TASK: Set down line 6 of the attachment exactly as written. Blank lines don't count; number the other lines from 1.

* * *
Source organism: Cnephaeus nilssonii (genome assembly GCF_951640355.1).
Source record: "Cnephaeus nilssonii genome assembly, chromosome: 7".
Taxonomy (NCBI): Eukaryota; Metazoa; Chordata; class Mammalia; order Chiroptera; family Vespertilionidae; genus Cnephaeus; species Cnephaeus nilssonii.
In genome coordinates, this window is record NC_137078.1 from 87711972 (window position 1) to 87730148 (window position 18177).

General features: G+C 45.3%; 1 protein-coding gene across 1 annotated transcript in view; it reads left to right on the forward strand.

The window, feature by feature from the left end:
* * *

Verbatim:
The window, feature by feature from the left end: